Wiping cancer from our hard drives
Professor Sean Grimmond is bringing groundbreaking genome-directed cancer research into the clinical space to change the way we treat cancer.
I’ve been interested in science since I was tiny, but back then I had great visions of becoming an entomologist. It was at university that I discovered DNA and that was pretty much it. It totally captivated me. My Honours research was on fruit fly genetics and after that I was involved in a project establishing DNA sequencing in a lab at the University of New England. And that’s where I kicked off.
A complete set of DNA is called a genome, which is essentially a packet of information that is passed on from each generation in a biological computer. The way our genetic blueprint is stored and how we pass it on has remarkable parallels to computing. The new emerging DNA sequencing technologies that allow us to ‘read’ genomes, fascinated me. I was intrigued by how a person’s DNA could be applied to interesting biological questions. By around 2006 it had became obvious that it would only be a matter of time before we would be sequencing or scripting an individual’s DNA, and this has pretty much been a theme for my ongoing research.
Ten years ago we couldn’t really sequence the genomes in a group of patients in order to determine what could be contributing to their disease.
But now it’s become a standard research tool, and thanks to increased and more efficient computing power, it is fast becoming a standard clinical tool. But the genome is only part of the story. Our genes drive part of our health and our disease – there are other factors as well. Anyone who has worked in genetics understands that any condition or trait arises out of a combination of G x E (Genetics and your Environment).
Now for the first time, we have identified ten different genetic processes capable of driving pancreatic cancer. We were also surprised to discover that there appear to be four pancreatic cancers, rather than one. These findings were part of the International Cancer Genome Consortium (ICGC) research that Australia is part of. We’ve analysed the genetic scripts for cancers from five different tissues so far, with pancreatic cancer being the main one. Cancer is a disease of information - big data and supercomputers are an integral part of this whole process. So compiling these genomic scripts has provided us with new opportunities and directions when it comes to developing therapies and personalising treatments. One of the main reasons why people’s diseases follow a different course, or respond differently to a specific treatment, is because the underlying root-causes of the cancer can be quite different from person to person.
The challenge with genome-directed research is clinical implementation.
I made the move out of Australia in 2011 to accept a position at the University of Glasgow because at that time there was a very big push to transform the National Health System in the UK by using genomics. I got heavily involved for two years engaging the clinical community, working up the logistics and establishing the processes. It made me realise that with recent advances in genomics, the biggest challenge is not the science, it’s implementing it in the clinical setting.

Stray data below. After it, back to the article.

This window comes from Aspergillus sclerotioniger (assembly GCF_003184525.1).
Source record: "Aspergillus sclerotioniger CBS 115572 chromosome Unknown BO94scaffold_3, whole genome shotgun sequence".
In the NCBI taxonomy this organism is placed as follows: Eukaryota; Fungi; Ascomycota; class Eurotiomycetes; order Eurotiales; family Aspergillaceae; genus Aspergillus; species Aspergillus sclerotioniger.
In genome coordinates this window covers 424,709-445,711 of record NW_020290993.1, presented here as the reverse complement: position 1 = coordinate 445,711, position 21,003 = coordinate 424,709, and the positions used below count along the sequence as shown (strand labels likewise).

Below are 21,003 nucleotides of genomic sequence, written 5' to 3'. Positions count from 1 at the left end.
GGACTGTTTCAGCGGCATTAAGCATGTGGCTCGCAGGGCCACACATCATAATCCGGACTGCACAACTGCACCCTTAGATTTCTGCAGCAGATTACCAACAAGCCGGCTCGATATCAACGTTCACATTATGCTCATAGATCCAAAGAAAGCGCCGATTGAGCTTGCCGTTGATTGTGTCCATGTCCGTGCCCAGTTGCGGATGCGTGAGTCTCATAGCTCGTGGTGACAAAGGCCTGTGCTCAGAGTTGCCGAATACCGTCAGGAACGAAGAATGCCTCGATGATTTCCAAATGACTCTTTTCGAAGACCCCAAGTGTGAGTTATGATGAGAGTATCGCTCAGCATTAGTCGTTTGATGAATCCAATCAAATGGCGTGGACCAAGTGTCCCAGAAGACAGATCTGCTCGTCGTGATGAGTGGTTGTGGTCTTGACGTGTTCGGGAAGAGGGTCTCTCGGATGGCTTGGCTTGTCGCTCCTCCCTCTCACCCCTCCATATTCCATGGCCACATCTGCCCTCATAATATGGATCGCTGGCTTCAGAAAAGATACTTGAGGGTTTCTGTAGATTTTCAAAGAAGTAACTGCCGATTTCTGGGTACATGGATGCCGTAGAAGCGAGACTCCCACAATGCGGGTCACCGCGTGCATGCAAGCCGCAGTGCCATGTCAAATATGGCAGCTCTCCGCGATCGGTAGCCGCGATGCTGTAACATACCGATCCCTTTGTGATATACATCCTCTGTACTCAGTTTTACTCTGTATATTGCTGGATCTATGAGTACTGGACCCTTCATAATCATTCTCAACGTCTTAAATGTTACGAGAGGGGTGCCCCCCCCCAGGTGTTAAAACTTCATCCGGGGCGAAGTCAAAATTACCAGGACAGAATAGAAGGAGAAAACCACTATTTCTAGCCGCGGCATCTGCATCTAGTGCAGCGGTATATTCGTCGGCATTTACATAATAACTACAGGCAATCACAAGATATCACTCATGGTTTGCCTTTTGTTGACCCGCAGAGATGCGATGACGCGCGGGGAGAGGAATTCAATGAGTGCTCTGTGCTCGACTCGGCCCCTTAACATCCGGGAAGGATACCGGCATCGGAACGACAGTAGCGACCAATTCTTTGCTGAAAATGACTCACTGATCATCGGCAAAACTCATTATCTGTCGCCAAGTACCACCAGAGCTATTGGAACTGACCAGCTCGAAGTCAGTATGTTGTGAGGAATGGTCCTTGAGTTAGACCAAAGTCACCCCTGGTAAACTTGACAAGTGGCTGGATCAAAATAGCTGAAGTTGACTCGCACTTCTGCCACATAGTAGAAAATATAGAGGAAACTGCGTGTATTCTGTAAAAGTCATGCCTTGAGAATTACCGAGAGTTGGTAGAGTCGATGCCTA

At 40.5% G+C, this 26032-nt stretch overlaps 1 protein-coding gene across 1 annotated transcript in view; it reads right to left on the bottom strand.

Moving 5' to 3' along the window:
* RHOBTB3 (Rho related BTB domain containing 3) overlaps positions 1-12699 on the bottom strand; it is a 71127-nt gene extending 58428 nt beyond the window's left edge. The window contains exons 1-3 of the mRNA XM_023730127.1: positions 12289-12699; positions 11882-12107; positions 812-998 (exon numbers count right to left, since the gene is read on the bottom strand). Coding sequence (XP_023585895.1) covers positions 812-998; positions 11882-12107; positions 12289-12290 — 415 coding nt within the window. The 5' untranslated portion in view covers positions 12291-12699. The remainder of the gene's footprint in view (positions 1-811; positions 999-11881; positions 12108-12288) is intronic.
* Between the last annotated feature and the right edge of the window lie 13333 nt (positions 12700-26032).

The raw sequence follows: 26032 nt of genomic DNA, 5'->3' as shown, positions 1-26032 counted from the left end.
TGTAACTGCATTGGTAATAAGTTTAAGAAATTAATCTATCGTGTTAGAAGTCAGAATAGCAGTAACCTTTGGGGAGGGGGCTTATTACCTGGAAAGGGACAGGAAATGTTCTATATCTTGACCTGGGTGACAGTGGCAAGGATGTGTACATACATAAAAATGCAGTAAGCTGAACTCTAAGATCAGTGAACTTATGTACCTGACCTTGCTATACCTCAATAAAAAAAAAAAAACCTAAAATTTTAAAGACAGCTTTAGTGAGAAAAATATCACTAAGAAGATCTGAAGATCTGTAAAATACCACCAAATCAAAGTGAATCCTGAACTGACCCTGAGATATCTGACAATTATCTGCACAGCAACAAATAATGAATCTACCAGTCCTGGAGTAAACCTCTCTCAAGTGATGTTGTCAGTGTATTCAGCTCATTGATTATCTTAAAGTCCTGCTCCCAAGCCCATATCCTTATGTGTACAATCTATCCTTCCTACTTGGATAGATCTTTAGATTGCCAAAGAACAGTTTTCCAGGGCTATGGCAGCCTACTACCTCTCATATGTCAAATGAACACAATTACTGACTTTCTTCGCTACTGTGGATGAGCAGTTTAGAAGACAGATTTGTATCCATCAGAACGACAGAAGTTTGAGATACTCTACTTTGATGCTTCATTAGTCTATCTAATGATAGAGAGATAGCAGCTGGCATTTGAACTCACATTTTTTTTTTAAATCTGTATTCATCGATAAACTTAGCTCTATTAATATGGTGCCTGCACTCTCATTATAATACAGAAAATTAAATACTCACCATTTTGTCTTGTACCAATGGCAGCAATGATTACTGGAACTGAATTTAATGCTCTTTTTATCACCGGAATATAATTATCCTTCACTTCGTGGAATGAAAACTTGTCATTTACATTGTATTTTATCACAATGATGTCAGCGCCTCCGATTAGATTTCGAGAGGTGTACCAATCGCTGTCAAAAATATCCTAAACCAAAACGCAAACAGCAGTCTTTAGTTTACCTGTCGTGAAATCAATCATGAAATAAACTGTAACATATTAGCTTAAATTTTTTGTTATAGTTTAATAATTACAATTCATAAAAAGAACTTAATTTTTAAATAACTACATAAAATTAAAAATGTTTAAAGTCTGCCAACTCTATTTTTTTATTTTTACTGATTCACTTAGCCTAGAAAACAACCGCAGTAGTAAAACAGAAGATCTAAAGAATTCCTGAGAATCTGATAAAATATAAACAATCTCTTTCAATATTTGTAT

What I would like to do is set up a system whereby the pancreatic cancer work is the exemplar of how we would approach treating advanced, recalcitrant or rare cancer types in the clinic. We would need to have the means to take a full comprehensive read out of any patient data, match it back to the atlas of what goes on to the hundreds of thousands of patients and try to see how we use it to determine the best treatment for the patient.
This is why I’ve come to Melbourne. The position of Director of Cancer Research at the University of Melbourne was just too good an opportunity to drive collaboration from research to clinical settings. It is very heartening to attend a VCCC tumour board meeting and be around a table with oncologists, pathologists and leading scientists all talking about how we would begin setting up trials for new drugs to target some of the discoveries we are now making. We need to be able to very accurately and very rapidly define someone’s genetic blueprint, and summarise that in such a way that is going to be useful to a clinician.
You can throw a blanket over that critical mass coming together in Parkville – a powerful concentration of leading research and clinical expertise.
The challenge with some genomics is that we are turning on its axis a lot of the way we think about medicine. We can’t take the traditional approach with a disease such as pancreatic cancer and try to find the best therapy that works for most people. Genomics sequencing would show us that one hundred different patients will have eighty different genetic scripts that each caused pancreatic cancer, and we would need hundreds of thousands of patients to set up randomised clinical trials for each. We need to rethink the clinical trials.
The way that we currently treat patients now is with a standard care. When that fails we go to the next level of care, and when that fails we go to the next one, and then we get more experimental. But for pancreatic cancer, most of the standard care doesn’t work, and after undergoing various chemotherapies probably two-thirds of the patients won’t be well enough for another therapy.
The ultimate goal for us all working in cancer research is to work towards turning cancer into a chronic disease, managed in the same way we manage blood pressure. We don’t want to keep putting people through incredible physical assaults that often prove fruitless. Taking some of the guess-work out of chemotherapy is the first step towards that goal.
As told to Christina Tait